“I never dreamed I’d write a book about pasta, because, I mean, that would be crazy,” says food writer Roddy, incredulous on the phone from Rome, where she has lived since 2008. And yet, she has. Her new yolk-yellow cookbook, An A-Z Of Pasta, comprises 50 stories about 50 pasta shapes – a mere fraction of the 1,300 shapes identified by one of Roddy’s inspirations, Oretta Zanini De Vita, author of the Encyclopedia Of Pasta.

While there are many beautiful photos and pasta shape doodles in An A-Z Of Pasta, there are also recipes that don’t feature an accompanying image at all. “I think some books have so many images, we stop reading. That’s why I like cookery books without pictures,” says Roddy, “because actually, you have to be transported by the words and you do paint your own picture, and then you enter a different realm, don’t you?”

Roddy’s aim, also, is to give us meaningful, truly helpful advice, not just step-by-step instructions. “You want someone to say to you, ‘Look, really dice the tomato small, be really generous with the oil, plenty of salt and then really toss it, you just add a tiny bit of pasta cooking water so it’s a bit swishy’ – those bits of advice where you think, ‘Ahh, ok’,” she explains.

What she really hopes her jigsaw of pasta offers is for people to “have little eureka moments with very straightforward recipes. If people have two or three favourites that they make again and again and make their own, I will be the happiest food writer ever.

“I hope it’s a useful book,” she continues, “because when I have a plate of pasta in front of me, for that minute, everything’s all right with the world.”

Cavatelli with sausage, mint and tomato recipe


(Serves 4)

2 cloves of garlic, peeled and crushed

4tbsp olive oil

400g sausage meat, crumbled

150ml white wine

400g ripe tomatoes, peeled and roughly chopped

A sprig of fresh mint


400g dried cavatelli, orecchiette, fusilli, casarecce

Grated pecorino and red chilli flakes, to serve


1. In a capacious pot over a medium-low heat, fry the crushed garlic in the olive oil. Add the crumbled sausage and stir until all pinkness has gone.

2. Pour in the wine and raise the heat. When the wine has evaporated, add the diced tomatoes and cook for another five to 10 minutes, or until the sauce has thickened. Finally, add the mint leaves and salt to taste.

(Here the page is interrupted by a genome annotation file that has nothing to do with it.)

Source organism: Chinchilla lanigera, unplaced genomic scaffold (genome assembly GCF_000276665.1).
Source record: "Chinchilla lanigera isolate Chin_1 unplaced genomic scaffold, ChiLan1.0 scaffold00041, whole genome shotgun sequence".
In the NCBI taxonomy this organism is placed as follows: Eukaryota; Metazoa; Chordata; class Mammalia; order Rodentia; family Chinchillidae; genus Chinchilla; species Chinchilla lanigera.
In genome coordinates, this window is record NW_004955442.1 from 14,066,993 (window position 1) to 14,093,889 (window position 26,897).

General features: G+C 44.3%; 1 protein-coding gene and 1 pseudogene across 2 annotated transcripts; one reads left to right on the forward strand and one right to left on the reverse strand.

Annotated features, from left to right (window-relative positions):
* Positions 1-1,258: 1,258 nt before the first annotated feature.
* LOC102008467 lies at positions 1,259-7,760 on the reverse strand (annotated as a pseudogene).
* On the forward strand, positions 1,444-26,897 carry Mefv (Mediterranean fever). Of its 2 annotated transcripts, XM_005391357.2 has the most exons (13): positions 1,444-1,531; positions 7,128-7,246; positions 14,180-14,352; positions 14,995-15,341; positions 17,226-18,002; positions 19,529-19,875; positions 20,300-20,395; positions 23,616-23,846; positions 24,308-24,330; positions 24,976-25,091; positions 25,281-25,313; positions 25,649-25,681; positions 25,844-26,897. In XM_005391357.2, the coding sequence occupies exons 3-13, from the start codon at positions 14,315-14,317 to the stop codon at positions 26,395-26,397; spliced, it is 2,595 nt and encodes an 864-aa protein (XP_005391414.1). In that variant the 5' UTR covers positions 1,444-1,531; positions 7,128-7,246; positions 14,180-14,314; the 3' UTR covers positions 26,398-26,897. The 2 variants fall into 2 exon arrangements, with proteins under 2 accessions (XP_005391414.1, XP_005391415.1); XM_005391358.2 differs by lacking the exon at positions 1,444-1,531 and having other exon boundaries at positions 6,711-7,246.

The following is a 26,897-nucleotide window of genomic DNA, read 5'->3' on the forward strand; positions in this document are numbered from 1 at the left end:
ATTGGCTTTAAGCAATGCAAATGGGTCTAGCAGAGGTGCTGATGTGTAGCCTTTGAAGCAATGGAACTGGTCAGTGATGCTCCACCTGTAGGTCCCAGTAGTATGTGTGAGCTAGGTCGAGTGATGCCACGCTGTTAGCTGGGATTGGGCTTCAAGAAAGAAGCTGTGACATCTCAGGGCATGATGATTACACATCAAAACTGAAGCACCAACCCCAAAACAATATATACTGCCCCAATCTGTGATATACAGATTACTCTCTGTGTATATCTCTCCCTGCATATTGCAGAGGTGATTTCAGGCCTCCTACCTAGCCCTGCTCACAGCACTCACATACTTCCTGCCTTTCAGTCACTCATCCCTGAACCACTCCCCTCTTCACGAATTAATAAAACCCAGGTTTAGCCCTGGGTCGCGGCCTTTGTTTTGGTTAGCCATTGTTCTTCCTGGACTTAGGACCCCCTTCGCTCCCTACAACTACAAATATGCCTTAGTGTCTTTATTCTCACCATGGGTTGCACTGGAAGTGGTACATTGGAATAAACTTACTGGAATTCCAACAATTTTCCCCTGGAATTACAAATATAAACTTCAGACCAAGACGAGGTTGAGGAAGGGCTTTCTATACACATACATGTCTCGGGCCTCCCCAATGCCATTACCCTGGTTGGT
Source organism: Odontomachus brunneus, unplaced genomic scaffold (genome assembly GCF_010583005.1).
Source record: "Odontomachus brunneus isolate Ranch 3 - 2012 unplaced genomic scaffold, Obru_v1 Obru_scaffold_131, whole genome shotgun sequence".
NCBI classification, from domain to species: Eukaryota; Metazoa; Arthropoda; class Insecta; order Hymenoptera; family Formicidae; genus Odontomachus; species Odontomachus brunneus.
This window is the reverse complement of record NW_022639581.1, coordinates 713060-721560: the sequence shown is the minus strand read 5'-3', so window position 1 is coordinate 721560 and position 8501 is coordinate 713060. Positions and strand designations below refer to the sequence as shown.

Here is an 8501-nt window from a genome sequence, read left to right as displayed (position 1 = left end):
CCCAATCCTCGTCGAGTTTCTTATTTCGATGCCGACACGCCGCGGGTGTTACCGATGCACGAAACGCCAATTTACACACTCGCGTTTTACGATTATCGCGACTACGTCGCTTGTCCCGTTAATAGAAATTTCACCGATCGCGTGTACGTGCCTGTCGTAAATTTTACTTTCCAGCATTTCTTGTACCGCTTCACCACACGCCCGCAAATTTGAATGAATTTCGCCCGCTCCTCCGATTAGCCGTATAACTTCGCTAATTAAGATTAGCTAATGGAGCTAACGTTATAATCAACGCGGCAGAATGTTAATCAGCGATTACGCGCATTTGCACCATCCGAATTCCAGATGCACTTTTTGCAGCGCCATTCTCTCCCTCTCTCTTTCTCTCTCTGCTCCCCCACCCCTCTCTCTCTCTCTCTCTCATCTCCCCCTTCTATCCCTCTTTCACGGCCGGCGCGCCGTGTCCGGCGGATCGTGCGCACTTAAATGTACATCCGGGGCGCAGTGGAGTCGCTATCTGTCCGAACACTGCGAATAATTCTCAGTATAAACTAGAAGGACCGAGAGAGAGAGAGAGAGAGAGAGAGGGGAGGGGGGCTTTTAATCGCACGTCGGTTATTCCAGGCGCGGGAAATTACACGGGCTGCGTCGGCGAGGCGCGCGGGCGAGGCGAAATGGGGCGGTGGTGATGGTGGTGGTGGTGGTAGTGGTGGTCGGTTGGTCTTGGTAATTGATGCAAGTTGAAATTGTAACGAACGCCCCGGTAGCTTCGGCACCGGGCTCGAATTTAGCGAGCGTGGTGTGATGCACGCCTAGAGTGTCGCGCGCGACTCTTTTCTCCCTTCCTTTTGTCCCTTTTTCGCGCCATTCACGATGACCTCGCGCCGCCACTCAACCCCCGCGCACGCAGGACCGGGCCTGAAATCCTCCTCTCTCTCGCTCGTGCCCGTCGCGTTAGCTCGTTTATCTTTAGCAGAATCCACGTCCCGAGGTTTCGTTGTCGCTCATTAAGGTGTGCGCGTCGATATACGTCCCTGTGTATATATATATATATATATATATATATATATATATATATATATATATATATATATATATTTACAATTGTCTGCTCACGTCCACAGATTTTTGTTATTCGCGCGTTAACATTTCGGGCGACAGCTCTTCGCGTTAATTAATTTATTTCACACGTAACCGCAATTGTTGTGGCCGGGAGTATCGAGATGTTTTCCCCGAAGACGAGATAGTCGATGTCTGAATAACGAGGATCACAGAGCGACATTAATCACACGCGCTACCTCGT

3. Cook and drain the cavatelli, put them into the pot with the sauce and let them simmer for a few minutes, stirring and adding some of the cooking water if needed. Serve, passing round grated pecorino and red chilli flakes for those who want them.

Capelli d’angelo with prawns and lemon


(Serves 4)

Olive oil

1 small clove of garlic, peeled and sliced

A pinch of red chilli flakes

400g small prawns, peeled

120ml dry white wine


400g fresh egg pasta, cut to approx.1mm thick, alternatively tagliolini or spaghettini

Zest of 1 lemon

1 heaped tsp chopped fresh flat-leaf parsley


1. Bring a large pan of water to the boil for the pasta.

2. In a large frying pan, warm the oil, garlic and chilli gently to infuse the oil. Add the prawns, stir, then raise the heat, add the wine and a pinch of salt and allow to bubble for three minutes while you cook the pasta – which will only take a minute or so.

3. Drain the pasta, or lift directly into the prawn pan, add the lemon zest and parsley, then toss for the last time, and serve.

Midsummer pasta


(Serves 6)

Olive or vegetable oil, for frying

1 large aubergine, diced into 1cm cubes

1 red pepper, diced into 1cm cubes

2 courgettes, diced into 1cm cubes


2 large ripe tomatoes

1 clove of garlic, peeled and crushed

600g mezze maniche, penne, fusilli, rigatoni

100g Parmesan, grated

200g mozzarella, diced

A big sprig of fresh basil leaves, ripped


1. Bring a large pan of water to the boil for the pasta.

2. Pour enough oil into a deep, medium-sized frying pan for it to come 2.5cm up the sides and heat until hot. Working in batches, fry the diced vegetables in the oil until soft and golden, then blot on a kitchen towel, season with salt and keep warm. Tip the oil from the pan.

3. Plunge the tomatoes into the almost boiling water for a minute, then lift them out with a slotted spoon and refresh under cold water, at which point the skins should slip off. Roughly chop the tomatoes.

4. Put the frying pan back on the heat with four tablespoons of new oil and the garlic. Once the garlic is fragrant, add the chopped tomatoes and a pinch of salt and cook until soft and saucey – about 10 minutes.

5. Once the water is boiling, add salt, stir, then add the pasta and cook until al dente. Once the pasta is ready, drain, tip into the tomato pan and toss.

6. Tip the pasta and sauce into a large bowl, add the fried vegetables, Parmesan, mozzarella and ripped basil, toss thoroughly and serve.

An A-Z Of Pasta: Stories, Shapes, Sauces, Recipes by Rachel Roddy is published by Fig Tree.